Introduction to the World Wide Web

The World Wide Web (WWW), also known as the Web, is the most popular way to trawl through the information content of the Internet, the network of networks which has become part of everyday life for millions of people in all sectors of the community.
The concept of the WWW began in March 1989 and was developed by Tim Berners-Lee of the European Particle Physics Laboratory (CERN). He proposed the project as an effective means of transporting research and ideas throughout the organisation.

The initial project proposal outlined a simple system of using a concept called “networked hypertext” to transmit documents and to communicate among staff in the high-energy physics community.  Hypertext is the organisation of information into connected associations that a user can choose to make. An instance of such an association is called a link or hypertext link. The Web is just a vast amount of information content connected by similar and large number of hypertext links.

This allows movement between documents or information on the same Web site or between Web sites, providing a dynamic way of accessing information.

Through the early 1990s the concept was taken on board by computer developers and hundreds of people across the world contributed by writing Web software and documents, or educating others about the Web.

  • By 1994 the Web was becoming recognized across the globe and the first International World Wide Web conference was held at CERN;
  • Throughout 1994, Web success stories were published by the media;
    By the end of 1994, the Web had 10,000 servers, of which 2,000 were commercial, and 10 million users;
  • By February 1997 the number of users had reached 57 million world-wide;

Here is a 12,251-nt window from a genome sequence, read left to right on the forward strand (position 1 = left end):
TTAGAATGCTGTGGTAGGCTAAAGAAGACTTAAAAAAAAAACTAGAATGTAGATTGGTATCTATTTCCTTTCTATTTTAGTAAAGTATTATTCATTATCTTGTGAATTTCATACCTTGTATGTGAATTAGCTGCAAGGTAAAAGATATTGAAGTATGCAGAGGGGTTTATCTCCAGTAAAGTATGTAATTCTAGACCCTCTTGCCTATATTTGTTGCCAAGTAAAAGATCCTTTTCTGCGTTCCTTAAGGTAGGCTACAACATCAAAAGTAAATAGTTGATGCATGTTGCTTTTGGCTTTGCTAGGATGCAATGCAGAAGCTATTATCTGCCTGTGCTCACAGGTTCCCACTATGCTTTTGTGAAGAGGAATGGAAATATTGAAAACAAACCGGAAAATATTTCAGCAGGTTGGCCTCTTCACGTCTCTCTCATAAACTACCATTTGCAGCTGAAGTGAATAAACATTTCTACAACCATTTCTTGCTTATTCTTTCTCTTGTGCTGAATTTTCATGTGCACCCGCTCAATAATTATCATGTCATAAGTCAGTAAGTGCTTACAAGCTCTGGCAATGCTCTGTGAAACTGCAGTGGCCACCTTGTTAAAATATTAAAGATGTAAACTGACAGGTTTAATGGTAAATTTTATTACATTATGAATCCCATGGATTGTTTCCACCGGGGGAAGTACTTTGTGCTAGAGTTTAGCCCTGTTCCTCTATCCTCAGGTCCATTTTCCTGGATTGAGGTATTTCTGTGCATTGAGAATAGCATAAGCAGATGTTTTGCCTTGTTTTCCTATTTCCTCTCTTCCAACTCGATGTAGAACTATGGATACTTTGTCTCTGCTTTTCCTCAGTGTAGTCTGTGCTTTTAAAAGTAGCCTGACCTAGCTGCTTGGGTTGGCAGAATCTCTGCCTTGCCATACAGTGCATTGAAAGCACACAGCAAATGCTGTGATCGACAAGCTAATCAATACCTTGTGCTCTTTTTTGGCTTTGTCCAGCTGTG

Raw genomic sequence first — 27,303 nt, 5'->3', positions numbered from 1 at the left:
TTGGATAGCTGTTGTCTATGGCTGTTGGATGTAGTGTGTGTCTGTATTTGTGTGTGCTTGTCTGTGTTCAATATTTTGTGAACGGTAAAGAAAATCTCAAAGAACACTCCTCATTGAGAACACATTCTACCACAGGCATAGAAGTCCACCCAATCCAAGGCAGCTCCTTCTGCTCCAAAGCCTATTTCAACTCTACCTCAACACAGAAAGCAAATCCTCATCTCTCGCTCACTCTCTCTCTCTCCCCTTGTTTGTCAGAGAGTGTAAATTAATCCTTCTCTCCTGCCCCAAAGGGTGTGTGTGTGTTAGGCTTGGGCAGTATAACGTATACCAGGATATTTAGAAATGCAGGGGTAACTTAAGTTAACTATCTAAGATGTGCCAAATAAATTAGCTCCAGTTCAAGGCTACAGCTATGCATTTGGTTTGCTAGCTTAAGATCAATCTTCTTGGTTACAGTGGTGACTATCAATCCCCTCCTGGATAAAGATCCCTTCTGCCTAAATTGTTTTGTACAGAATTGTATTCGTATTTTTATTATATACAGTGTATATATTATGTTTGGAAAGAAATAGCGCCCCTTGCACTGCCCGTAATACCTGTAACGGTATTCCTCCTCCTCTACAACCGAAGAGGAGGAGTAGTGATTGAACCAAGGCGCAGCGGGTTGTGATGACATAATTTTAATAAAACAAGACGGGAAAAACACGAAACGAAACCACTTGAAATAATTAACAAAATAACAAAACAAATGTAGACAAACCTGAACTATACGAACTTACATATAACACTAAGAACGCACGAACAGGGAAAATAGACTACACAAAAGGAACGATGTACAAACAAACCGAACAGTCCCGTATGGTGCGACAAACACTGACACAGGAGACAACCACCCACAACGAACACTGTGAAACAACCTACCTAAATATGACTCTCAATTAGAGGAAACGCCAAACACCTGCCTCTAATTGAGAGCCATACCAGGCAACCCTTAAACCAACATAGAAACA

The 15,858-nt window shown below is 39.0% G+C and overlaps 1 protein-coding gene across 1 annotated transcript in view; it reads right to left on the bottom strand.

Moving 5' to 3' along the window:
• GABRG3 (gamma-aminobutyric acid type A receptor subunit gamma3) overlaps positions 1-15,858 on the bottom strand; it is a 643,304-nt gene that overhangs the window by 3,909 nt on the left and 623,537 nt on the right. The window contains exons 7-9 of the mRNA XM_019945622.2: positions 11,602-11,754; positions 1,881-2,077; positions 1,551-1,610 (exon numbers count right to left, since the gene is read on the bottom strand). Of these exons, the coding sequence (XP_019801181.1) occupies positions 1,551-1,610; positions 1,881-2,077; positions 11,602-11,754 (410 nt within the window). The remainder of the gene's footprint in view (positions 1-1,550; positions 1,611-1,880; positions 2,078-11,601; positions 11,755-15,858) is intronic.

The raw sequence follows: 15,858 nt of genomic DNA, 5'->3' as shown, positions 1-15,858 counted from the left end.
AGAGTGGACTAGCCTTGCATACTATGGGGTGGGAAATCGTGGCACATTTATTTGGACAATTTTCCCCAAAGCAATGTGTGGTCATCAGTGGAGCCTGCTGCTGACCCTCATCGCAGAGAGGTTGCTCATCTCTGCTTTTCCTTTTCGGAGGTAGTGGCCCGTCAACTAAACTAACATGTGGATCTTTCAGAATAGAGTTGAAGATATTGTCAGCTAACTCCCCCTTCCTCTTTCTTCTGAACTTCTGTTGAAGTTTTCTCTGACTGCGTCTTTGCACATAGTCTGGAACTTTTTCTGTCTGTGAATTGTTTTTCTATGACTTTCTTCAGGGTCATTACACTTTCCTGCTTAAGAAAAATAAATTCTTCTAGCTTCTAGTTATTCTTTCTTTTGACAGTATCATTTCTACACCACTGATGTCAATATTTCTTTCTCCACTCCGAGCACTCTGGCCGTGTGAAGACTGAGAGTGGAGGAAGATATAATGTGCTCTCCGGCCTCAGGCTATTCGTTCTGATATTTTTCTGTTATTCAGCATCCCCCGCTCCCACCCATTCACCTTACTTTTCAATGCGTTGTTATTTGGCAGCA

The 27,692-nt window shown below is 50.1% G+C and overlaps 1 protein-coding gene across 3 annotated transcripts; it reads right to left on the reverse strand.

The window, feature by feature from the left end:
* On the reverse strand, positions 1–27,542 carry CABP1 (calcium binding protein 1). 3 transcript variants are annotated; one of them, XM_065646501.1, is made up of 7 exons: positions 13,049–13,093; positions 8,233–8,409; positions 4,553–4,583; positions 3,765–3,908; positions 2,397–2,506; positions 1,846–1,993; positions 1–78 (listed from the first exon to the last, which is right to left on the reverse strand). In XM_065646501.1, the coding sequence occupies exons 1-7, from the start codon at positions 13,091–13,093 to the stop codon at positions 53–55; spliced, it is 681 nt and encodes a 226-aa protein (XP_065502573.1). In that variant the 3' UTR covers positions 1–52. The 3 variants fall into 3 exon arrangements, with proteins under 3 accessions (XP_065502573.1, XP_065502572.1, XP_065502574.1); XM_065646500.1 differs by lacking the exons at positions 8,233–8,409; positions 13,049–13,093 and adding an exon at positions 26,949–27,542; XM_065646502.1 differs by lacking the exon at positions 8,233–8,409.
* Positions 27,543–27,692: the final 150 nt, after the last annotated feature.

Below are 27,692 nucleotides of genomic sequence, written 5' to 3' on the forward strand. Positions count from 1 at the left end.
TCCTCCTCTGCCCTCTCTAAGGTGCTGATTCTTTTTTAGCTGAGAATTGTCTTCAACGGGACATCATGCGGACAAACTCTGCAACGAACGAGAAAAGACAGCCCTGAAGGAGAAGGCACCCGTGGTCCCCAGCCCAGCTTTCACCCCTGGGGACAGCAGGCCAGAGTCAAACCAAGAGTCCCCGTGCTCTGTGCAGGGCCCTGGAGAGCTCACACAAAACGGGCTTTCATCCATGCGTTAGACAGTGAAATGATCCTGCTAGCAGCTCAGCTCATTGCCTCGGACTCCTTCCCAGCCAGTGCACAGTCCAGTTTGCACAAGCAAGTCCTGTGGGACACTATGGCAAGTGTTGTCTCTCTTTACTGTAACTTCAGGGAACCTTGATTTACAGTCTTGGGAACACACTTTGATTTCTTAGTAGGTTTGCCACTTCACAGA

• By November 2000 there was a staggering 407 million users world-wide.

The Web today is a vast resource of information of all types, accessed and used by all sections of society, from research institutions and public and private sector organizations, to all sectors of the business community, as well as private individuals.

Very little of today’s world is not represented on the World Wide Web.
The use of the Web seems almost limitless. Every day people discover exciting new ways to use the development. Some use it to publish information about their company or hobbies whilst, increasingly, it is used to conduct business. Companies are being set up which rely totally on the Web as a delivery mechanism and are frequently referred to as Dot.Coms.  The WWW is the interactive, graphical portion of the Internet, reflecting the fact that the millions of documents or pages of information stored on many computers found throughout the world, may contain text, images, sound and movie clips.

The computers that store Web documents are called Web servers. They run special software that lets you connect to the Web server and view the stored documents.
The considerable hype surrounding eCommerce could lead many Small Enterprises (SMEs) to believe that they are lagging behind if they are not part of the new trading revolution. Much of the hype relates to success stories about Internet selling, but SMEs should know that other types of e-Business relationships exist which can bring their own benefits.


  • http://www.projectsreports.com/e-commerce-growth-international-market-impact-supply-chain-management/?download=119

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